This historical marker is located at the former home of civil rights activists and Montgomery Bus Boycott leader Georgia Gilmore. Gilmore not only used her voice but also her culinary skills to aid the civil rights movement in Montgomery. During the time of boycott, Georgia Gilmore opened her home and also sold pastries to raise funds to support the effort to provide alternative transportation for boycotters during the long protest against the segregated city bus system. Gilmore was also on the front line of the movement and arrested along with other local civil rights supporters. Reflecting the gendered division of labor that would inspire future female leaders to push for equal rights and leadership roles for women, Gilmore is best known for opening her home and hosting numerous activists leaders including Dr. Martin Luther King and Dr. Ralph Abernathy. In addition to using her culinary skills to raise money, she was an active leader in the city for the remainder of her life.
Georgia Gilmore was born in 1920 and worked as a midwife in addition to her roles as wife and mother. When Rosa Parks refused to give up her seat in the Montgomery, Gilmore was an active supporter and organizer that led to the decision to boycott the buses. Although best known for raising funds through her culinary skills, she also endured arrest and even testified in court on behalf of Dr. Martin Luther King.
Like many other residents, Gilmore was later fired from her job for participating in the boycott. She responded by starting a restaurant in her home that became a meeting place for civil rights leaders. Ms. Gilmore had previously fed Dr. King and others during the civil rights movement. Due to the boycott of the bus system all had to organize other transportation, which required substantial funds.
Gilmore responded by creating a secret club that supplied food and a meeting place for black and white organizers known as the “Club from Nowhere.” The success of the club was so great that another group of supporters led by Inez Ricks created a rival organization called “The Friendly Club.” The two groups worked for the same cause and helped motivate each other by having a friendly rivalyey to see who could raise more funds.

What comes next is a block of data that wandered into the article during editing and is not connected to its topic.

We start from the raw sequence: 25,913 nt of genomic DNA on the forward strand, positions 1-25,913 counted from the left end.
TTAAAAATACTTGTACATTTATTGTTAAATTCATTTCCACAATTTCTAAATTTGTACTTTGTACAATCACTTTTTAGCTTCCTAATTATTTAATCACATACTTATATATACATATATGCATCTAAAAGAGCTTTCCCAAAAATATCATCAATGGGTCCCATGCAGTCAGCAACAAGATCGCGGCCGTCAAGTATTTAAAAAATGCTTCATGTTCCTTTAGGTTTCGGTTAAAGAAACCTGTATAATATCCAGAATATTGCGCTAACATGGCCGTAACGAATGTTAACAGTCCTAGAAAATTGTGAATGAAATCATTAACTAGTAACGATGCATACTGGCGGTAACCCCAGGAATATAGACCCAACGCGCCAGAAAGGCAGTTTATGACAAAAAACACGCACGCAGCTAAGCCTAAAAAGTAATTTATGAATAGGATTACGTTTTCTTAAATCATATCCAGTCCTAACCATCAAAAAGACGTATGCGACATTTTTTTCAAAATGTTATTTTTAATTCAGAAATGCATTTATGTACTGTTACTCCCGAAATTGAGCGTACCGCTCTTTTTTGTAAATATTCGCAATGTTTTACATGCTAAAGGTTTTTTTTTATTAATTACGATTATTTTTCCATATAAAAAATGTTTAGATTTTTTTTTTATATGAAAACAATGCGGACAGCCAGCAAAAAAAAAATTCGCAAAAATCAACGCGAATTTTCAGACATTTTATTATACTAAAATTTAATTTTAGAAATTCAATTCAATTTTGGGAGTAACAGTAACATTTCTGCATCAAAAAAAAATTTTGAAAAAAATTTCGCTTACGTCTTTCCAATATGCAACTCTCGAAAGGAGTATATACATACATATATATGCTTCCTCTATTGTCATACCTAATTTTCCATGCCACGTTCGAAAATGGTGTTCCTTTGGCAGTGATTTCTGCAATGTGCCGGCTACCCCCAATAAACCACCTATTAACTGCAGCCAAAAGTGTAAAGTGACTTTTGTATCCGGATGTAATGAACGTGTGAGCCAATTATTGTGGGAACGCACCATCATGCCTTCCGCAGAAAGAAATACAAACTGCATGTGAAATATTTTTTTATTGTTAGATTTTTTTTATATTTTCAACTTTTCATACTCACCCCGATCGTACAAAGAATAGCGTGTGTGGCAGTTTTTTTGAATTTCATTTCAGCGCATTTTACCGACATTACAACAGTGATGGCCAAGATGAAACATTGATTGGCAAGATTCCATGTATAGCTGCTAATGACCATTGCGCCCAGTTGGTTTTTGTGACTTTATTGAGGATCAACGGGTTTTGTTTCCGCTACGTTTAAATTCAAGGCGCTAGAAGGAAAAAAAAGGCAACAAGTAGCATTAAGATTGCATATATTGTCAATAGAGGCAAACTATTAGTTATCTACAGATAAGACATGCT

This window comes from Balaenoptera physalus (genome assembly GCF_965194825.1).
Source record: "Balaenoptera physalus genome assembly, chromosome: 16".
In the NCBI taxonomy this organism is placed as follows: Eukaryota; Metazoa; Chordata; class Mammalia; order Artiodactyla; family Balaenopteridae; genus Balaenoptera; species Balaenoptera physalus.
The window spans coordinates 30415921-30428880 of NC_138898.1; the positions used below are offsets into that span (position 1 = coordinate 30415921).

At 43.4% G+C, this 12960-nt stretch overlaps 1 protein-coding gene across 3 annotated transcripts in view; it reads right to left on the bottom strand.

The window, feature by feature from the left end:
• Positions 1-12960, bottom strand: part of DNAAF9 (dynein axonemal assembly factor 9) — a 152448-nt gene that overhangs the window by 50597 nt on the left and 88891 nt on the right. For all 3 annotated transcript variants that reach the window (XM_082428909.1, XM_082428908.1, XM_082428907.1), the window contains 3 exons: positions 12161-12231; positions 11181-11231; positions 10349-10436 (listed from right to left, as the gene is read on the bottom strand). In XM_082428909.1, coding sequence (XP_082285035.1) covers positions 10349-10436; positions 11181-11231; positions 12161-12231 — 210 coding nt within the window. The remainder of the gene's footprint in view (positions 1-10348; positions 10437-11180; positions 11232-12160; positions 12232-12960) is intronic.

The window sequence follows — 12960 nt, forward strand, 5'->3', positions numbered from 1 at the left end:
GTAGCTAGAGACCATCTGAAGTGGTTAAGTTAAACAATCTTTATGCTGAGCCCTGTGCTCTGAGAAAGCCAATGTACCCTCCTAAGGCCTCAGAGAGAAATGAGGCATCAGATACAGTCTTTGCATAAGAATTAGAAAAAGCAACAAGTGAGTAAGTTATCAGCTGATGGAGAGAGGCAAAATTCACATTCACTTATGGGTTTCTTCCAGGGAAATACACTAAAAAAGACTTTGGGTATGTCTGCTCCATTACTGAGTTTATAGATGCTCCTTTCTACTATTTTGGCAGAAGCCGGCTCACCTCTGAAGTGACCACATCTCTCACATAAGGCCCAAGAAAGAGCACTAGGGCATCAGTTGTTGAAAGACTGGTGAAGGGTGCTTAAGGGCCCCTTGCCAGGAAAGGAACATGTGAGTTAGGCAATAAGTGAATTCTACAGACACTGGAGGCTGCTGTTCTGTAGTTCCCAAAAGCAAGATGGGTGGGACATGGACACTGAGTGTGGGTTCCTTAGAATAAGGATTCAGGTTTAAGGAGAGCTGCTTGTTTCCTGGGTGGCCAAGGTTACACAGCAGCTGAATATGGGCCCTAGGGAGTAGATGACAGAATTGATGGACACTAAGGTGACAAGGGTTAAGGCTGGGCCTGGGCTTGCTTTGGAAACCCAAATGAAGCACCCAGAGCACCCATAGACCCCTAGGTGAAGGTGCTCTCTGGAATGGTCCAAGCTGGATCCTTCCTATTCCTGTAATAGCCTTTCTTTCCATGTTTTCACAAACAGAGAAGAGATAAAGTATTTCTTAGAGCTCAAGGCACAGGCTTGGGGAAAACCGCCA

During this time Gilmore and her fellow members provided food the Memphis Improvement Association and boycott participants. The funds from this club helped to pay for the continued activists’ movements, the MIA, and the fuel for alternative transportation, insurance, maintenance, and to keep Ms. Gilmore financially afloat too. Therefore continually pouring the monies back into the movement, as John T. Edge recounts in his book which is linked below.
The club was an organization of maids, service workers, and cooks seeking to aid the boycott. The name was an attempt to shield members from the consequences of openly supporting the boycott. Only Gilmore knew who made and bought the food and who donated money. The underground network of cooks went door-to-door selling sandwiches, pies, and cakes, and collecting donations. The proceeds were then turned over to boycott leaders. Donations came from whites as well as blacks. The kitchen was basically an underground supplier that was able to go out and sell their foods and pastries without any idea that the money supported the boycott.
Georgia Gilmore continued to serve as an activist in civil rights for the remainder of her life. On the morning of her death, she was preparing food to be served to those marching in observation of the 25th anniversary of the civil rights march from Selma. Her family served her recipes to those who came to mourn her passing